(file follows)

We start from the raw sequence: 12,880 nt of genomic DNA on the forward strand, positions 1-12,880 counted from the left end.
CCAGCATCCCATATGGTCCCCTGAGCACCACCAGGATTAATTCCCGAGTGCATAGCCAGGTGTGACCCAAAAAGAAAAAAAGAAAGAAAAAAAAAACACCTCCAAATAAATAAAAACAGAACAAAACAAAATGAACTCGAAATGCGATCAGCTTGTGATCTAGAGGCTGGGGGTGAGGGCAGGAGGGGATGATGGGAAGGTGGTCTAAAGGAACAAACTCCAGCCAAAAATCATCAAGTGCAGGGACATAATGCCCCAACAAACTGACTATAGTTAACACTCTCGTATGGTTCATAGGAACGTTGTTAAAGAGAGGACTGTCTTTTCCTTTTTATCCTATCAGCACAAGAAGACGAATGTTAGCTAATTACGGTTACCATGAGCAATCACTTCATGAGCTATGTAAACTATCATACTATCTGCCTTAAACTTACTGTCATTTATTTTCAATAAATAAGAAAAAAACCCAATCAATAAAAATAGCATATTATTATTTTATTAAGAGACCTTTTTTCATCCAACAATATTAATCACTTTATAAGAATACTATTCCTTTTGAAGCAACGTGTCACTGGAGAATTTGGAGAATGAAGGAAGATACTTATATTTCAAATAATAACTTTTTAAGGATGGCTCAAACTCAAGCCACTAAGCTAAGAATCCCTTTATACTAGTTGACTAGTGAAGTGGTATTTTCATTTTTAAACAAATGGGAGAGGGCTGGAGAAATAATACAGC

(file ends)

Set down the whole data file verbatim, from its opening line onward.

We start from the raw sequence: 12,880 nt of genomic DNA on the forward strand, positions 1-12,880 counted from the left end.
CCAGCATCCCATATGGTCCCCTGAGCACCACCAGGATTAATTCCCGAGTGCATAGCCAGGTGTGACCCAAAAAGAAAAAAAGAAAGAAAAAAAAAACACCTCCAAATAAATAAAAACAGAACAAAACAAAATGAACTCGAAATGCGATCAGCTTGTGATCTAGAGGCTGGGGGTGAGGGCAGGAGGGGATGATGGGAAGGTGGTCTAAAGGAACAAACTCCAGCCAAAAATCATCAAGTGCAGGGACATAATGCCCCAACAAACTGACTATAGTTAACACTCTCGTATGGTTCATAGGAACGTTGTTAAAGAGAGGACTGTCTTTTCCTTTTTATCCTATCAGCACAAGAAGACGAATGTTAGCTAATTACGGTTACCATGAGCAATCACTTCATGAGCTATGTAAACTATCATACTATCTGCCTTAAACTTACTGTCATTTATTTTCAATAAATAAGAAAAAAACCCAATCAATAAAAATAGCATATTATTATTTTATTAAGAGACCTTTTTTCATCCAACAATATTAATCACTTTATAAGAATACTATTCCTTTTGAAGCAACGTGTCACTGGAGAATTTGGAGAATGAAGGAAGATACTTATATTTCAAATAATAACTTTTTAAGGATGGCTCAAACTCAAGCCACTAAGCTAAGAATCCCTTTATACTAGTTGACTAGTGAAGTGGTATTTTCATTTTTAAACAAATGGGAGAGGGCTGGAGAAATAATACAGC